Visiting the Graves

mt. auburn cemetry springWondering about what Memorial Day means to people nowadays, I conducted a small-scale poll find out. “Another Monday off,” three people told me. “The start of summer,” reported two others.  

Time was, the day meant more. Time was, it marked a time to pay respects at the graves of the dead, lying quiet now under that ‘rafter of satin and roof of stone’ Emily Dickinson speaks of.

I told a friend about my research and she said she figured almost nobody saw it in the former way now. “Just maybe the old-timers.”

So  call me an old-timer then; because every day I think of the dead, and every day I feel death’s silent swoosh, as if a great black curtain were rushing shut above me.

I saw a dead bird in the yard, its stiff body propped oddly erect somehow, its small head resting on the soil, as if listening still for breakfast. I saw a tree on a twisting road with a spray of flowers tied to it, signifying someone had died there, hitting it in his car. Outside a funeral home, I saw two people stood holding each other. Not moving. Not hurrying to break apart, or giving small pats. Not even speaking, but only holding each other as they stood and stood. And I saw all these things in one 90-minute period.

The man I love lost his father young. when he was 13 and in his sorrow so long-unexpressed, he found he could not speak his father’s name or go to visit his grave. But his mother went sometimes, and when I came into the family she took me too.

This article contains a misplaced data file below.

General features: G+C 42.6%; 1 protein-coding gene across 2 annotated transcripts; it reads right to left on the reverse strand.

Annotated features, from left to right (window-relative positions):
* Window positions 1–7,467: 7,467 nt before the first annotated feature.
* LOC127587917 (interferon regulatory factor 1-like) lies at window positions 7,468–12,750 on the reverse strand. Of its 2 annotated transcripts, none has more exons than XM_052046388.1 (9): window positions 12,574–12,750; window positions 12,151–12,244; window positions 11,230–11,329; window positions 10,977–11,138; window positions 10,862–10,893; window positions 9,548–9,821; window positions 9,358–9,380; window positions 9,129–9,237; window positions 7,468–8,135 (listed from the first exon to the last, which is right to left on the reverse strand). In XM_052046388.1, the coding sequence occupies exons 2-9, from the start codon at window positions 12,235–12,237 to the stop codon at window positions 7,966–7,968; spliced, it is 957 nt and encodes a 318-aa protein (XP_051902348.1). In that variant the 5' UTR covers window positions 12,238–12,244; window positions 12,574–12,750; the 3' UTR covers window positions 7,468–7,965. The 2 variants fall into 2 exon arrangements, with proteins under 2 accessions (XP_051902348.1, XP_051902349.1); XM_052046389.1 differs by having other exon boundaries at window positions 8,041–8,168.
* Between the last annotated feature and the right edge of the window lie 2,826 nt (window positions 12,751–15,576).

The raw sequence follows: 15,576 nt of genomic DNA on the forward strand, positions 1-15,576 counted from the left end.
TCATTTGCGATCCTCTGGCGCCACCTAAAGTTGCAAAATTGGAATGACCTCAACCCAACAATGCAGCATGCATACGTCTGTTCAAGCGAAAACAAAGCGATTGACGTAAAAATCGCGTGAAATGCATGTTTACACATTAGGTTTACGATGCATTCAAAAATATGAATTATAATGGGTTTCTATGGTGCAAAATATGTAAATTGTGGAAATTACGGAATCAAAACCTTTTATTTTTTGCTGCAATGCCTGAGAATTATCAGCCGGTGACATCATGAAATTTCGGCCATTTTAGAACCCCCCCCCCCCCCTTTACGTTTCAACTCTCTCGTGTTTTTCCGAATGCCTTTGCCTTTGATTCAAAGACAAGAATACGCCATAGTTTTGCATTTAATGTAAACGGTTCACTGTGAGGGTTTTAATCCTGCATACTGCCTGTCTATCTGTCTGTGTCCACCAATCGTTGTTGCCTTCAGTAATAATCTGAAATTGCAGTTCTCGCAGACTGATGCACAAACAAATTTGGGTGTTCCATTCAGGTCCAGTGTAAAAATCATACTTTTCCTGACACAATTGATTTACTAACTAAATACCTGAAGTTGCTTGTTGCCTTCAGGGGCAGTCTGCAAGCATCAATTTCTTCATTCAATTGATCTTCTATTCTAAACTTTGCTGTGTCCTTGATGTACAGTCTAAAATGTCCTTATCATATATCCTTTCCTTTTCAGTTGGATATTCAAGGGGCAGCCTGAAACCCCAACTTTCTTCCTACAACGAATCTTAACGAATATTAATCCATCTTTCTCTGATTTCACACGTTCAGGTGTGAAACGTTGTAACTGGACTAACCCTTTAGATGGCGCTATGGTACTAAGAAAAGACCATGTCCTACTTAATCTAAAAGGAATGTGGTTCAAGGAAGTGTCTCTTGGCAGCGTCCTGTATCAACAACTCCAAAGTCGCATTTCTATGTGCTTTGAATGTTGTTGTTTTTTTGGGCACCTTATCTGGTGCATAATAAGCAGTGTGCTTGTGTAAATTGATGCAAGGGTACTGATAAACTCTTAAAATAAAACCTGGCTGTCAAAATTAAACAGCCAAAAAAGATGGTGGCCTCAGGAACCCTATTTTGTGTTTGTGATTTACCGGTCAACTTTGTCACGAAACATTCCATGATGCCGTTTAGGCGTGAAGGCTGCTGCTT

Then I began taking myself there. When our last baby came and he a boy-child, I took him there, not yet a month in this world. Eventually, our two other children learned where it was, the daughter 14 and the daughter eleven. The older one would bike there sometimes to sit and draw. 

One fine spring evening when the whole family mobilized for a dinner out, the hour came and we could not find this older daughter.  “Let’s try the cemetery,” her younger sister suggested, and so we drove there.

Once inside its gates, we looked and looked, but plainly she was elsewhere.

Then her younger sister the eleven-year-old did a fine brave thing. “Park the car,” she told her dad.

“Let’s get out a minute,” she said. She circled the vehicle and took him then by the hand.

“Come,” she said simply. “I will take you to your Papa.”

And so she did. And I tell you as the woman who has loved this man long and long, then with his hair all dark and now with his hair all silver, that a change began in him that very day.

Was it finally facing that first death, or just being so gently invited to? We didn’t know. All we knew who loved him best was that a sadness deep inside him started lifting.

In denying death, we somehow deny ourselves life and live diminished. For do we not all sense that it is life’s completion? That death is but a door, through which we all will one day walk – and who knows what adventure awaits us there?